A Sheffield-based recycling centre and two of its senior officers have been fined £9,000 and received community orders totalling 240 hours for handling “excessive amounts of waste” at their premises, in breach of their environmental permit.
M White Ltd, of Wood Lane, Stannington, Sheffield, was fined £9,000 earlier this week (Tuesday 13 August) at Sheffield Magistrates Court and ordered to pay costs to the Environment Agency (EA).
The EA brought the case to court after repeated attempts over a period of three years to get the company to comply with its permit.
Edd Betts, Environment Agency – “The Environment Agency is keen to work with companies and give advice as far as possible to allow waste businesses to operate, but in this case we have seen our advice ignored”
The company was repeatedly warned about the limits of its permit, as well as being given advice on how to apply for a permit variation to allow more waste to be stored on site. But no application was made and waste volumes remained excessive.
The firm, however, blamed the problems on equipment failures and staff issues. It also said that it had received a tax demand of £68,000, requiring the firm to continue taking in waste for the income it generated, despite being in breach of the permit.
M White Ltd’s director Mark White aged 62, and his son and site manager James White, aged 37, both of Wood Lane, Stannington, Sheffield, were each given 120 hours of unpaid work.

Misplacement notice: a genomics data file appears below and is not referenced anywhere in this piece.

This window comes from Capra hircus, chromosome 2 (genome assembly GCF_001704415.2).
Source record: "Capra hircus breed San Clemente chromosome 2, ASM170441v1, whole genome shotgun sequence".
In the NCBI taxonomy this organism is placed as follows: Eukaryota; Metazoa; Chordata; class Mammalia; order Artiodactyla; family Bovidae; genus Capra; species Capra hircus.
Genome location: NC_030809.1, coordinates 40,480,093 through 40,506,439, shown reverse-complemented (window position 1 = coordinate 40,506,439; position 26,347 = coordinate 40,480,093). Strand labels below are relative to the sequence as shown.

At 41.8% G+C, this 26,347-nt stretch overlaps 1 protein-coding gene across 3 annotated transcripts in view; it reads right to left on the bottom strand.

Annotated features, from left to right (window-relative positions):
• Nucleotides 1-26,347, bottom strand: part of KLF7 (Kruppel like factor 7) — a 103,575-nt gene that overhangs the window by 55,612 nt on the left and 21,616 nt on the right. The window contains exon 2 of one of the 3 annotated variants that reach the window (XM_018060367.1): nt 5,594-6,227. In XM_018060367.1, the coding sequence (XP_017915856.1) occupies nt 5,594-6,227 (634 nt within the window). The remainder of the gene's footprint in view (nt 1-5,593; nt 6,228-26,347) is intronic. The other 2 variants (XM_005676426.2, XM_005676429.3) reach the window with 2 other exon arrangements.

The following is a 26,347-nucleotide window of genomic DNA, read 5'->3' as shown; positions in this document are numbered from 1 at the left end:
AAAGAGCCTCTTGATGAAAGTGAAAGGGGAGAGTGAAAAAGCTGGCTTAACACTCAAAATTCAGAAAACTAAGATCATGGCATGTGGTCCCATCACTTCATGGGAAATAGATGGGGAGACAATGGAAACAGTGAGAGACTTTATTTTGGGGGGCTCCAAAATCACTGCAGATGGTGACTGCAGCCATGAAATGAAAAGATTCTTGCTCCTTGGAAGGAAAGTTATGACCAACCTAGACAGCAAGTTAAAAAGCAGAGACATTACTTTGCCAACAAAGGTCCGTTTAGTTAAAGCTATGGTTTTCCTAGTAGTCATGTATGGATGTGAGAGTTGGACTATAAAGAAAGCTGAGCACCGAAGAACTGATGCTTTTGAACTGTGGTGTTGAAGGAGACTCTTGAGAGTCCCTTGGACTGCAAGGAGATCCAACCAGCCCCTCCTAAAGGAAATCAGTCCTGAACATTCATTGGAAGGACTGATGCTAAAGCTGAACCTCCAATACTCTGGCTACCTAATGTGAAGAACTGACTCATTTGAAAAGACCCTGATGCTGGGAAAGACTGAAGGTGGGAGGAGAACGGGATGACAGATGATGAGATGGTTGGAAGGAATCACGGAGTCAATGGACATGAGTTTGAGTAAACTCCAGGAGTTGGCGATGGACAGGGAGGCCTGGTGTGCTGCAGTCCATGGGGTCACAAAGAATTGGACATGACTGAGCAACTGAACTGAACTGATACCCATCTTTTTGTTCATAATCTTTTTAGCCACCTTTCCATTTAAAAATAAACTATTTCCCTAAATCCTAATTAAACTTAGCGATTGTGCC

The defendants were earlier found guilty of the waste crime offences at Sheffield Magistrates Court on 28 June. The company and the defendants were found guilty of three charges each. They all faced two charges for handling volumes of waste in excess of those permitted by their environmental permit, and one charge of failing to comply with an enforcement notice
At the hearing on 28 June this year, Syan Ventom, prosecuting for the Environment Agency, explained to the court how the site’s licence for its site at Worthing Road, Attercliffe, Sheffield, allows a maximum of 200 tonnes of inert waste and 250 tonnes of household, commercial and industrial waste (known as HCI waste). But an audit of the site in April 2008 revealed there to be 1,840 tonnes of inert waste on the site, and 377 tonnes of HCI waste.
Investigating officers visited the site in 2009 and 2010 and found that waste volumes were still too high, and on occasions there appeared to be no proper segregation between the two different types of waste.
Edd Betts, environment officer at the Environment Agency, said: “Waste transfer sites such as this one require an environmental permit which have limitations in place that are essential to protect the environment and prevent any harm to human health.
“The Environment Agency is keen to work with companies and give advice as far as possible to allow waste businesses to operate, but in this case we have seen our advice ignored and an enforcement notice breached caused by non-compliance with the permit. We hope today’s result sends out a clear message that permits must be in place and complied with to protect local communities, and we will act where necessary to ensure this happens.”